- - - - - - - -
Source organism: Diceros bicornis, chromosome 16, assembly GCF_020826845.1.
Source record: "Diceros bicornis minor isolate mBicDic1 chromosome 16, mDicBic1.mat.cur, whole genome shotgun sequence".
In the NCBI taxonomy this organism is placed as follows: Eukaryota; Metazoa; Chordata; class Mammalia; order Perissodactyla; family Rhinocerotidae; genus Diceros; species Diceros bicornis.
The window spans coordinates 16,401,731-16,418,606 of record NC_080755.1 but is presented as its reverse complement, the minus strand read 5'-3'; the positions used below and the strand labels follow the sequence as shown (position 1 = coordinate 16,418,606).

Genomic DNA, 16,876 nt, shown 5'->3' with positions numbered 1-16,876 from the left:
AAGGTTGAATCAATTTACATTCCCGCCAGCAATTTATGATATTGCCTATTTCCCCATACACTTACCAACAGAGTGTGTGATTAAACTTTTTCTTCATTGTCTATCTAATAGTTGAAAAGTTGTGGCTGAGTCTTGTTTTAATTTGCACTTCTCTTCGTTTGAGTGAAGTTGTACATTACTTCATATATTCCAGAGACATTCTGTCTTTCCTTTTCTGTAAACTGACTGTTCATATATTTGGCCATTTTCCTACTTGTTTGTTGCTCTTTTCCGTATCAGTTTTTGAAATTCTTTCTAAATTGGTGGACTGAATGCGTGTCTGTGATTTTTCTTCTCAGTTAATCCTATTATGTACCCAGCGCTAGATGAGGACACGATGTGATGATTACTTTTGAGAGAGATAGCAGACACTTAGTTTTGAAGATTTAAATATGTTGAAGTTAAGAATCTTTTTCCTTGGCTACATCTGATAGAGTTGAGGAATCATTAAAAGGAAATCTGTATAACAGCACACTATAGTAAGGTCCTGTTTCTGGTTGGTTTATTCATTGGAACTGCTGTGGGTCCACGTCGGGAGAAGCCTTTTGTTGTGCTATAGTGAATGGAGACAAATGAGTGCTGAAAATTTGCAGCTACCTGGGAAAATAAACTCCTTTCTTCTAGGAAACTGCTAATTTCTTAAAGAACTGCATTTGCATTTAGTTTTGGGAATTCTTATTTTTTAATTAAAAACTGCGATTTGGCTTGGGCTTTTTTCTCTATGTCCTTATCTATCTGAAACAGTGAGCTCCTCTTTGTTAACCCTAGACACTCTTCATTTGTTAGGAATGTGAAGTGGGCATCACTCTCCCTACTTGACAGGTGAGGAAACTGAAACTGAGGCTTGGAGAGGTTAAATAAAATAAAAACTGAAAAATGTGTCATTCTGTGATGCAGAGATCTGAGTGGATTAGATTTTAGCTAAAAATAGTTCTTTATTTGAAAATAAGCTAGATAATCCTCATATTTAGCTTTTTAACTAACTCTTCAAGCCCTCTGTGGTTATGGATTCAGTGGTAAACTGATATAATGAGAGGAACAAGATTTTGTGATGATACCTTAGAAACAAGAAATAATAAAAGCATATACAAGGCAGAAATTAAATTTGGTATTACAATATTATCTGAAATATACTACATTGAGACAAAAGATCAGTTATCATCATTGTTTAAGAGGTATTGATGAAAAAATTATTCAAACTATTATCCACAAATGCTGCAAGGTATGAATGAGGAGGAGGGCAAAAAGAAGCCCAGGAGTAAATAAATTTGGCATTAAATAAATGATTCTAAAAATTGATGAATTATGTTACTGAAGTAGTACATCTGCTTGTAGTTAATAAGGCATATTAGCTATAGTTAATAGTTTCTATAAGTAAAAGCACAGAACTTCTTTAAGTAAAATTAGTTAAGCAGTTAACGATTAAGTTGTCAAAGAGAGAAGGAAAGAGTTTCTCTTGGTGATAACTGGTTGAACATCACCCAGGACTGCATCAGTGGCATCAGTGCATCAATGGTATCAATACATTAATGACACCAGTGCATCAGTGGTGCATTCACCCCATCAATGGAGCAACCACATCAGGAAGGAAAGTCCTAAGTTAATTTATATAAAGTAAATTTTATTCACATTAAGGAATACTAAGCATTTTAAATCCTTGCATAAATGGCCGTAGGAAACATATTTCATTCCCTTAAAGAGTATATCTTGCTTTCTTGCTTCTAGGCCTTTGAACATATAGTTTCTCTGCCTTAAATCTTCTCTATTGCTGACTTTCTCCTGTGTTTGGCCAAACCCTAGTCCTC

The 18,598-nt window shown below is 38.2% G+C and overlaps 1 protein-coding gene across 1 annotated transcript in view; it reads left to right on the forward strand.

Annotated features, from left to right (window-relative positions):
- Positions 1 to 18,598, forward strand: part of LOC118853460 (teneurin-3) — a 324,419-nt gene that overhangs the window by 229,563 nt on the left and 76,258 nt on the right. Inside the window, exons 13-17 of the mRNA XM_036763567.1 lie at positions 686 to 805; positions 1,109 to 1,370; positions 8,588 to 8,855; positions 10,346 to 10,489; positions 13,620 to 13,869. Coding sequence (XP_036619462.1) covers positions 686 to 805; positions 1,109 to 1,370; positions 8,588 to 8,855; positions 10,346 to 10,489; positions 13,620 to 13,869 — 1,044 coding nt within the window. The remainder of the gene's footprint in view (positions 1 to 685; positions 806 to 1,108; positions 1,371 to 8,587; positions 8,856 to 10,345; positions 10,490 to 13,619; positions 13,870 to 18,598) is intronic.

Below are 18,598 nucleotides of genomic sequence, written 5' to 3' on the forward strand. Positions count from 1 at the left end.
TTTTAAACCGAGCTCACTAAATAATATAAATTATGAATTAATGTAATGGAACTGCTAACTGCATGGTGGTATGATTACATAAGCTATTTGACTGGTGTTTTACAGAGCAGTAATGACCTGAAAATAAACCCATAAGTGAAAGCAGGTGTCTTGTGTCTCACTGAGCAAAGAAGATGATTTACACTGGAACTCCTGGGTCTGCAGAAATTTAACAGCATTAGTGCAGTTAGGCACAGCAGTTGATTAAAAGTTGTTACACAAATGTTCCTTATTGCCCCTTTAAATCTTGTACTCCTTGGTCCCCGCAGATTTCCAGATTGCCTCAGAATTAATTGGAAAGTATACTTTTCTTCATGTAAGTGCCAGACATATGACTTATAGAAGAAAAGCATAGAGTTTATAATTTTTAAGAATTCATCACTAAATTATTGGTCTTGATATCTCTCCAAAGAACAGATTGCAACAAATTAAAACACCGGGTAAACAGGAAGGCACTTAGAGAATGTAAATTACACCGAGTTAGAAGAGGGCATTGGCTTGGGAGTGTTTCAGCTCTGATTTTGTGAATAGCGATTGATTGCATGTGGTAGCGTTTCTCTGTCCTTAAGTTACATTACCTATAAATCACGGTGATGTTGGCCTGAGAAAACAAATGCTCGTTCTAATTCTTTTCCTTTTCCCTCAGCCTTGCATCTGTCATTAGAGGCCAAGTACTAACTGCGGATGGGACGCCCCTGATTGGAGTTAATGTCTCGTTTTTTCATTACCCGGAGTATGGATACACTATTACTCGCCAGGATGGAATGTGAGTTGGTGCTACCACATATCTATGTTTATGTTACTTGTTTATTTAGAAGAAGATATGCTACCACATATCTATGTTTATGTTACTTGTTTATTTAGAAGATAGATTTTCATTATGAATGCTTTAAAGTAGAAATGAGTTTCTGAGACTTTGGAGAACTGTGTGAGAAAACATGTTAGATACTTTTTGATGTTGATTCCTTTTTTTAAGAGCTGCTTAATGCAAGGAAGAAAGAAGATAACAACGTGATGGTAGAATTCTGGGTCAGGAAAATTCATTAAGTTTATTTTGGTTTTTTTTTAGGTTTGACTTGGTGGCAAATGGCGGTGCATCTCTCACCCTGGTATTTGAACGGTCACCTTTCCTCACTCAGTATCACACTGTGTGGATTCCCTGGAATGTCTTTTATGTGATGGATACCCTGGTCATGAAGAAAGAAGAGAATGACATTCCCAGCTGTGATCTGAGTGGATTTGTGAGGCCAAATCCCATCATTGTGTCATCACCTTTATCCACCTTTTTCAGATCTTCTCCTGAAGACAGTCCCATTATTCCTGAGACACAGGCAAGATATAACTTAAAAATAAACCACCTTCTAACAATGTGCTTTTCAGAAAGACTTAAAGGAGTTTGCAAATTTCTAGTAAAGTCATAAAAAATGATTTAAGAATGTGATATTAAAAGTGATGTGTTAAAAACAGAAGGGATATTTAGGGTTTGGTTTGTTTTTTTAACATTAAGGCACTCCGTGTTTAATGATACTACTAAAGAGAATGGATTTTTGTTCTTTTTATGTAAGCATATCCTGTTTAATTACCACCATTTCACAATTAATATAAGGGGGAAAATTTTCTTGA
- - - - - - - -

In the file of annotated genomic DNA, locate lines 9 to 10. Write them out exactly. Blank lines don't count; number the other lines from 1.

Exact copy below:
- Positions 1 to 18,598, forward strand: part of LOC118853460 (teneurin-3) — a 324,419-nt gene that overhangs the window by 229,563 nt on the left and 76,258 nt on the right. Inside the window, exons 13-17 of the mRNA XM_036763567.1 lie at positions 686 to 805; positions 1,109 to 1,370; positions 8,588 to 8,855; positions 10,346 to 10,489; positions 13,620 to 13,869. Coding sequence (XP_036619462.1) covers positions 686 to 805; positions 1,109 to 1,370; positions 8,588 to 8,855; positions 10,346 to 10,489; positions 13,620 to 13,869 — 1,044 coding nt within the window. The remainder of the gene's footprint in view (positions 1 to 685; positions 806 to 1,108; positions 1,371 to 8,587; positions 8,856 to 10,345; positions 10,490 to 13,619; positions 13,870 to 18,598) is intronic.

Below are 18,598 nucleotides of genomic sequence, written 5' to 3' on the forward strand. Positions count from 1 at the left end.